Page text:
Jeb Bush: Hillary Clinton’s good intentions aren’t enough to fix the economy

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July 18, 2015

SAN FRANCISCO – Jeb Bush walked out of the offices of a tech firm here Thursday surrounded by a crush of TV cameras and reporters, handed his iPhone 6 to the young aide who travels with him, Raul Henriquez, and asked him to call an Uber.

July 18, 2015

SAN FRANCISCO – Jeb Bush walked out of the offices of a tech firm here Thursday surrounded by a crush of TV cameras and reporters, handed his iPhone 6 to the young aide who travels with him, Raul Henriquez, and asked him to call an Uber.

“You wanna turn this on and get our next car before it’s illegal?” Bush said to Henriquez, a wry smirk on his face.

It was a crack meant to argue a larger point: that Hillary Clinton — if elected president — would be bad for Silicon Valley and the new tech-based economy.

Clinton doesn’t oppose services like Uber, but she did raise questions about the nature of the “gig economy” in her first major policy speech earlier this week. The Uberization of many industries is “raising hard questions about workplace protections and what a good job will look like in the future,” she said.

Clinton sought to position herself as the protector of the financially stressed worker in the new economy, but Bush, in an interview with Yahoo News, said that her approach would stifle innovation.

“Her approach and the approach of the progressive left in this country is all top-down,” Bush said. “And if we’re going to empower anybody, it ought to be the individuals that are striving for success.”

Bush spoke exclusively with Yahoo News after touring Thumbtack, a 5-year-old company that builds

Hillary Clinton makes the first major policy speech in her White House bid. (Photo: Mike Segar/Reuters)

She also has said she will crack down on companies that don’t treat their employees fairly, and spoke in New Hampshire on Thursday about the need for companies to do more to share profits with their employees, though she has yet to give many specifics about how she would address the issues she has flagged.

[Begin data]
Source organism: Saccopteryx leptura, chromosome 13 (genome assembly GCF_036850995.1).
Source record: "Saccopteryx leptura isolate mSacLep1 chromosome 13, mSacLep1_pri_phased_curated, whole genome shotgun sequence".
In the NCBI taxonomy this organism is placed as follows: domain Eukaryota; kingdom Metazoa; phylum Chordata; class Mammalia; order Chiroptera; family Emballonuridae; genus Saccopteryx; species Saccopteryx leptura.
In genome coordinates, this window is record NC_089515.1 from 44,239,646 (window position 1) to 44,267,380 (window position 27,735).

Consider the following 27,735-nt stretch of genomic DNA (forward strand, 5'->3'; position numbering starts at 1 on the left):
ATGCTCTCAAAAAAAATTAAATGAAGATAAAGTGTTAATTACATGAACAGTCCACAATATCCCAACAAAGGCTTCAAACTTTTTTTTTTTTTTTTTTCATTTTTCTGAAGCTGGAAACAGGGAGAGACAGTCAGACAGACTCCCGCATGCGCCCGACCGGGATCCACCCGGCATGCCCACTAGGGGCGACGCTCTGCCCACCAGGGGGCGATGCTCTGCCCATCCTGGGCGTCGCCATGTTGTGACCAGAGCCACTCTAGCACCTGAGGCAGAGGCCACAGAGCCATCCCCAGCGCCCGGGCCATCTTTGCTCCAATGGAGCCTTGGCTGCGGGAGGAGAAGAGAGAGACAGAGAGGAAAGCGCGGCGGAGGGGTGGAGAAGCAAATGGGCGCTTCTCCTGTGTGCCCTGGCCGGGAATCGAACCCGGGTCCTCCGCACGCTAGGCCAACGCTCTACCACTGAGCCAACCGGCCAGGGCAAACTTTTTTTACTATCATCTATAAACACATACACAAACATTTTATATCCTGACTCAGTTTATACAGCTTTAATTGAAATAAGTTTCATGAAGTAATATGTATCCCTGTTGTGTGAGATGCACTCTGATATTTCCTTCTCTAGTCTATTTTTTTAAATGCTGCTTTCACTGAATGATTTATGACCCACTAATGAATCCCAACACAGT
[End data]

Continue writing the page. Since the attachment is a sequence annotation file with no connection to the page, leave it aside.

Bush applauded the emphasis on greater growth and prosperity but argued that Clinton’s approach would be counterproductive.

“Look, the best of intentions aren’t going to be enough here. It’s OK to say we want to fill the gaps, but every time you propose another rule, another requirement, another way to protect people, you make it harder and harder for people to rise up, you make it harder for the first rung of the ladder to be reached,” he said. their services. During a tour of the building with Thumbtack’s founders, he told them he had looked at their website and saw that it “works spectacularly.” But he joked that he might not sign up for it, “because I’ve got this unique life I live now where I’m not sure I want a massage therapist coming to my house.”

He later spoke to employees and answered questions from them on a range of topics, from protections for LGBT Americans to net neutrality to his record on gun laws while governor of Florida.

He dismissed Clinton’s argument that economic growth must be paired with an emphasis on fairness for the greatest number of Americans to benefit. Clinton’s speech was based on the idea that economic growth cannot happen without a middle class that feels secure, and that stagnation in wages — as well as the continued lack of family-friendly workplace policies such as paid maternity and sick leave — have left too many Americans feeling like they are one mishap away from falling into poverty.


Courtesy: Yahoo News